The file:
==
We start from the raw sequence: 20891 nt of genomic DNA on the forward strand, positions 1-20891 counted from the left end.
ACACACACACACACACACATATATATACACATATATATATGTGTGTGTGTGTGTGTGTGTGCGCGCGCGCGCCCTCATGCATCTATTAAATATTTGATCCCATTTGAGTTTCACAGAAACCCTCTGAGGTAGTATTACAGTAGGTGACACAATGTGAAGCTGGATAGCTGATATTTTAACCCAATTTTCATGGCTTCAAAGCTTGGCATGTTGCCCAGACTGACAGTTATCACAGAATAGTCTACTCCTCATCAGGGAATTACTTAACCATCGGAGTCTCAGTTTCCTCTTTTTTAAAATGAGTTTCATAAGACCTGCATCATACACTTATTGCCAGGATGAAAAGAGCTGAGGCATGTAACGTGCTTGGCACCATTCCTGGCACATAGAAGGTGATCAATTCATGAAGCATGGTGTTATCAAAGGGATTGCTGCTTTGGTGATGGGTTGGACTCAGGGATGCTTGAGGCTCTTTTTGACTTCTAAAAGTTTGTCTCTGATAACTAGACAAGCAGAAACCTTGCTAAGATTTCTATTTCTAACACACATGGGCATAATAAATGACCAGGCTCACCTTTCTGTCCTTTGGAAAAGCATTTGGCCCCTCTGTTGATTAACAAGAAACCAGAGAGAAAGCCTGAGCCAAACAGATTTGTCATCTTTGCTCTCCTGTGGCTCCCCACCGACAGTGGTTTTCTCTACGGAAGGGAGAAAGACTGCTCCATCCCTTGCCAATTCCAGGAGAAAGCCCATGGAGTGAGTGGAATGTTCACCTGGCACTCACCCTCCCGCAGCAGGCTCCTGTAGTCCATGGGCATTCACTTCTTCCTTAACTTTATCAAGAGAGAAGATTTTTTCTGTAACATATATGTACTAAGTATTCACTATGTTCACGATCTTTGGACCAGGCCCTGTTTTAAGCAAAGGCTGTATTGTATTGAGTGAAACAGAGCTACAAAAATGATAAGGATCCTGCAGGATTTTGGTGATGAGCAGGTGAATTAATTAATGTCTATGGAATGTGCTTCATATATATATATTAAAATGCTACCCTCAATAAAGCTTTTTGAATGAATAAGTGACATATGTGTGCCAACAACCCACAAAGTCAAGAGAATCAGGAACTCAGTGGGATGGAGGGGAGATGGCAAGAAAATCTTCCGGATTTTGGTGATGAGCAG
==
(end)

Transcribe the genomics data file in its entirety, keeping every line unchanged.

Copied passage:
We start from the raw sequence: 20891 nt of genomic DNA on the forward strand, positions 1-20891 counted from the left end.
ACACACACACACACACACATATATATACACATATATATATGTGTGTGTGTGTGTGTGTGTGCGCGCGCGCGCCCTCATGCATCTATTAAATATTTGATCCCATTTGAGTTTCACAGAAACCCTCTGAGGTAGTATTACAGTAGGTGACACAATGTGAAGCTGGATAGCTGATATTTTAACCCAATTTTCATGGCTTCAAAGCTTGGCATGTTGCCCAGACTGACAGTTATCACAGAATAGTCTACTCCTCATCAGGGAATTACTTAACCATCGGAGTCTCAGTTTCCTCTTTTTTAAAATGAGTTTCATAAGACCTGCATCATACACTTATTGCCAGGATGAAAAGAGCTGAGGCATGTAACGTGCTTGGCACCATTCCTGGCACATAGAAGGTGATCAATTCATGAAGCATGGTGTTATCAAAGGGATTGCTGCTTTGGTGATGGGTTGGACTCAGGGATGCTTGAGGCTCTTTTTGACTTCTAAAAGTTTGTCTCTGATAACTAGACAAGCAGAAACCTTGCTAAGATTTCTATTTCTAACACACATGGGCATAATAAATGACCAGGCTCACCTTTCTGTCCTTTGGAAAAGCATTTGGCCCCTCTGTTGATTAACAAGAAACCAGAGAGAAAGCCTGAGCCAAACAGATTTGTCATCTTTGCTCTCCTGTGGCTCCCCACCGACAGTGGTTTTCTCTACGGAAGGGAGAAAGACTGCTCCATCCCTTGCCAATTCCAGGAGAAAGCCCATGGAGTGAGTGGAATGTTCACCTGGCACTCACCCTCCCGCAGCAGGCTCCTGTAGTCCATGGGCATTCACTTCTTCCTTAACTTTATCAAGAGAGAAGATTTTTTCTGTAACATATATGTACTAAGTATTCACTATGTTCACGATCTTTGGACCAGGCCCTGTTTTAAGCAAAGGCTGTATTGTATTGAGTGAAACAGAGCTACAAAAATGATAAGGATCCTGCAGGATTTTGGTGATGAGCAGGTGAATTAATTAATGTCTATGGAATGTGCTTCATATATATATATTAAAATGCTACCCTCAATAAAGCTTTTTGAATGAATAAGTGACATATGTGTGCCAACAACCCACAAAGTCAAGAGAATCAGGAACTCAGTGGGATGGAGGGGAGATGGCAAGAAAATCTTCCGGATTTTGGTGATGAGCAG